Ockham Residential

Understanding Body Corporates - a Q+A with Crockers

When it comes to the "mystery and enigma" of body corporates, Crockers CEO Helen O'Sullivan knows more than most. Ockham's Joss Lewis asked Helen about body corporate basics – what they are, how they are formed, how they set their fees. More than a few misconceptions are cleared up along the way.

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It’s very often the first question a first-time apartment buyer asks Ockham's Joss Lewis. "They listen carefully and then go very quiet," Joss says. "Then softly, almost shyly, they'll ask: "What's a body corporate?' A string of related questions then follows."

  • What does a body corporate do?
  • How do they set their fees?
  • Who goes on the committee?

When it comes to body corporates, few know more than Crockers, New Zealand’s largest independent body corporate service provider. Their 60-strong body corporate team look after almost 1,100 body corporates – everything from two units to 2,500 units. All up, they manage more than 22,000 units within New Zealand. 

In their 49 years in the game, they've build up an unrivalled degree of expertise, experience and know-how. They were the only independent body corporate service provider invited by the government to be part of their external reference group during consultation for the Unit Titles Act 2010.

And so when we wanted someone to explain "the mystery and enigma" of body corporates in simple plain English, we straight to the top – to Crocker’s CEO, Helen O'Sullivan.

In this video chat with Joss Lewis, Helen covers it all – all in 13 minutes. A transcript of the interview, lightly edited for clarity, follows.

What is a body corporate?

A body corporate (BC) is a very special legal entity that comes into existence when you have a unit title property. The apartments that Ockham are selling are unit titled and that means that each unit is part of a larger property or complex. And within that complex there'll be what's called common property. These are areas which are common to all of the units in the development and so everybody owns a little piece of them. In an apartment building, that would be the lobby and the lifts and the stairs, as well the outer envelope of the building. In your gorgeous development in Hobsonville Point, Bernoulli Gardens, the communal property also includes the garden and the lounge.

The body corporate is the entity that owns all of that common property. It exists to raise all the funds necessary to run all of that. And you, as an owner of a unit within a unit title complex, automatically become part of that body corporate when you become an owner. You automatically and compulsorily become part of it – you can’t opt in or out. You – as the owners – are the Body Corporate.

How do you go about setting the budget?

The body corporate will have a whole bunch of expenses that it's going to incur in any given year. In a new development, the developer will generally put together the first budget for that body corporate and estimate the cost the BC is going to incur once it starts operating. So when the body corporate comes into existence (when titles are issued in a unit title development) a general meeting is held. There’s only one owner – the developer – at that moment and so they'll approve or pass the budget and then the fees are allocated to each of the units within the building.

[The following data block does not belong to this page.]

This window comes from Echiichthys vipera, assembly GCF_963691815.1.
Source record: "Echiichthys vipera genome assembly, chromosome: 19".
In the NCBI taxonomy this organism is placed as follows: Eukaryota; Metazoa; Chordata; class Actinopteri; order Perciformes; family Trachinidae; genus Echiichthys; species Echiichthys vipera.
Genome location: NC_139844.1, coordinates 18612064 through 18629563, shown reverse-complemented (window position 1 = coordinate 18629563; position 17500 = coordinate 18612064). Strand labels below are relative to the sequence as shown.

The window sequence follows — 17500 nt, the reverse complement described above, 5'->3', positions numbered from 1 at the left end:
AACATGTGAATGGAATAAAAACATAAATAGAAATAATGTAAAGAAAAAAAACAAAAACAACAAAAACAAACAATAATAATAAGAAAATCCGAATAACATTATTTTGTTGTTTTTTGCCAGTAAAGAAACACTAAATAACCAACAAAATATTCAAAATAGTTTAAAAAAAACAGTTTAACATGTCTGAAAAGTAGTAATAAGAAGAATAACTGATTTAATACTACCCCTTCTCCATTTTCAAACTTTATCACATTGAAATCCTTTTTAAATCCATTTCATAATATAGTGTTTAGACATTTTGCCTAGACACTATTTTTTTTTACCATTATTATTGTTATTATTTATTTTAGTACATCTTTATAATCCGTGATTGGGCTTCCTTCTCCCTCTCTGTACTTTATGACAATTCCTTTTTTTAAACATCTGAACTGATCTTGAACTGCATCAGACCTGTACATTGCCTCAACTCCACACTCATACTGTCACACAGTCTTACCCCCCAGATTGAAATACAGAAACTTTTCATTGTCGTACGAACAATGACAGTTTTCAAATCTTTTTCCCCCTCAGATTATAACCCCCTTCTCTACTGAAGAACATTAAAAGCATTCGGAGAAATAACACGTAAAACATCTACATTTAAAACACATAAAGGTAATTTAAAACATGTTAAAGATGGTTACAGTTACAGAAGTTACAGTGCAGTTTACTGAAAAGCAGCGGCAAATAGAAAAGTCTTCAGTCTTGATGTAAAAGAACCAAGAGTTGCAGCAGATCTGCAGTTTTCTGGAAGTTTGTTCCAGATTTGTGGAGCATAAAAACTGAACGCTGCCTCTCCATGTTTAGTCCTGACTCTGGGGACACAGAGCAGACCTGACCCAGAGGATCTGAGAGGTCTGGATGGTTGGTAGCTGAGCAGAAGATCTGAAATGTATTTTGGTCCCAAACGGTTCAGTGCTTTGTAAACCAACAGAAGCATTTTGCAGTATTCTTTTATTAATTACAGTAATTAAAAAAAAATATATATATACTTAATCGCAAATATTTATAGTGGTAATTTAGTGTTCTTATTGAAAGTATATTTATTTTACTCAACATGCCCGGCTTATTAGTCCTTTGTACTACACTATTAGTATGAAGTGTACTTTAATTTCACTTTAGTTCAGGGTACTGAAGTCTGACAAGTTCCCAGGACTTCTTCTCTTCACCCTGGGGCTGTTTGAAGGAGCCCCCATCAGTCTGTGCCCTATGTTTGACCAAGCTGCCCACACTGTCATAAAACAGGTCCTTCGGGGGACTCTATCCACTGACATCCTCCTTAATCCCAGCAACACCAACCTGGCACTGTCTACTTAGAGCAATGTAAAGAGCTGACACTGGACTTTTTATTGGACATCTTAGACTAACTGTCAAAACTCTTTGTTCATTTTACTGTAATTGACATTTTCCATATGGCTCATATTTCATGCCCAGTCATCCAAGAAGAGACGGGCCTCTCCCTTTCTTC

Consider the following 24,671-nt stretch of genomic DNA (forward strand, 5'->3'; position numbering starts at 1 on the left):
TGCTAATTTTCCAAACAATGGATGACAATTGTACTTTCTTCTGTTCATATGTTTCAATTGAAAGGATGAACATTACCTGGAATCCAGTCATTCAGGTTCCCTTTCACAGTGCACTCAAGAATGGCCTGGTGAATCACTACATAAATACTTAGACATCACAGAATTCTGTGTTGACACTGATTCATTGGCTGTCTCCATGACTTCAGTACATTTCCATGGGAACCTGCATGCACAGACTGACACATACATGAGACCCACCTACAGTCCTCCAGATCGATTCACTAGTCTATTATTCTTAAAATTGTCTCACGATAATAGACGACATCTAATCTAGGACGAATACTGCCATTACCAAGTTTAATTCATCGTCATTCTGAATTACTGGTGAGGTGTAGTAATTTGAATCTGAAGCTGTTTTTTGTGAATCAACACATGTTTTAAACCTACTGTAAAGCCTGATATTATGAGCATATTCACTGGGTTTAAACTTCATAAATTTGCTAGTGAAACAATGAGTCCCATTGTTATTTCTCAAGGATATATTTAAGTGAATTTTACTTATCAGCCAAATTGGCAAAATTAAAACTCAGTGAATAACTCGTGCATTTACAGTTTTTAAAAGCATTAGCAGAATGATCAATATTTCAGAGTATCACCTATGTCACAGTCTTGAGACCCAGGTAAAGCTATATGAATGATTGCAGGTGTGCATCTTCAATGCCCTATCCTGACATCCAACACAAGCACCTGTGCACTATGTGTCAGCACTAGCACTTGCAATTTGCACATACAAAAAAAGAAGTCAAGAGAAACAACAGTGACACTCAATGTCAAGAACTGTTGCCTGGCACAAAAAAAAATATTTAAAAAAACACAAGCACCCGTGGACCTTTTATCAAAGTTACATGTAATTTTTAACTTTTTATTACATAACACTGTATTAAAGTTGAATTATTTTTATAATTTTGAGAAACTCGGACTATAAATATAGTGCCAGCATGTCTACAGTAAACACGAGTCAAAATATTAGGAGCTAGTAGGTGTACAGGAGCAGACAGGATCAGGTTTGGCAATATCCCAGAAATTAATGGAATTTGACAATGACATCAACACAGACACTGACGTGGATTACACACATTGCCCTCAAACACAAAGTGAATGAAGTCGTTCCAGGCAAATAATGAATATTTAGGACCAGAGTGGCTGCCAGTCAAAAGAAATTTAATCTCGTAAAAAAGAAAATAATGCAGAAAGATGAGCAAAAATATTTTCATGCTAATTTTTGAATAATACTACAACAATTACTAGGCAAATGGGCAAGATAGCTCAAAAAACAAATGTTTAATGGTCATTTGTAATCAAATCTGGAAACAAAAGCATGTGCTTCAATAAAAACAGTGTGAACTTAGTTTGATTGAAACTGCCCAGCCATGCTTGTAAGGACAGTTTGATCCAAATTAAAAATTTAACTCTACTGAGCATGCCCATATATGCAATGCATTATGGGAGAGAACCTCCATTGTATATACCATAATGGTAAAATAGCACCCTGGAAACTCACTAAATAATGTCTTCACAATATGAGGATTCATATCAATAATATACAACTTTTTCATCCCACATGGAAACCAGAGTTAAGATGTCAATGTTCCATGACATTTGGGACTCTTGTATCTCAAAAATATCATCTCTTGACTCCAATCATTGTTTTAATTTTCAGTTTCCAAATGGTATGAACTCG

And how are the individual fees set for each individual apartment owner?

That’s done on the basis of what is called (a) utility interest for operating costs and, (b) ownership interest for capital costs. The one you’ll hear most about is utility interest – that’s basically the pro-rata allocation. An example? Let's say Unit A is valued at $400,000 as part of a bigger complex which is worth $10 million. So the utility interest becomes $400,000 divided by $10 million. That’s the total budget for the body corporate for the year and is allocated to each of the units based on their pro-rata value of the totality of the complex. Those become the BC fees for the year.

Once you’re a formed BC, you’ll have a committee and you as a body corporate – as owners – will meet once a year to determine what your budget will be for the year. And that happens every year for the life of the development.

How do I know if a body corporate fees are reasonable or comprehensive? Sometimes I get people come in and comment that they seem really high. Conversely other people think the fees seem really reasonable...

What you need to do is get a copy of the budget and analyse it. Consider it in the context of the development itself. What you’re looking for is that there's a line in the budget for each element of the building. If, for example, you've got a pool, you'd expect to see pool cleaning and maintenance costs in the budget being provided for. You’d expect to see chemical costs. If you have a large apartment building with a lift you’d be expecting to see a lift maintenance contract. It’s about analysing the budget and comparing it to the building and making sure everything is provided for. One of the key things you have to bear in mind, though, is that you’re seeing all your costs in one place and in one go.

Whereas you don't see the costs upfront in a standalone property...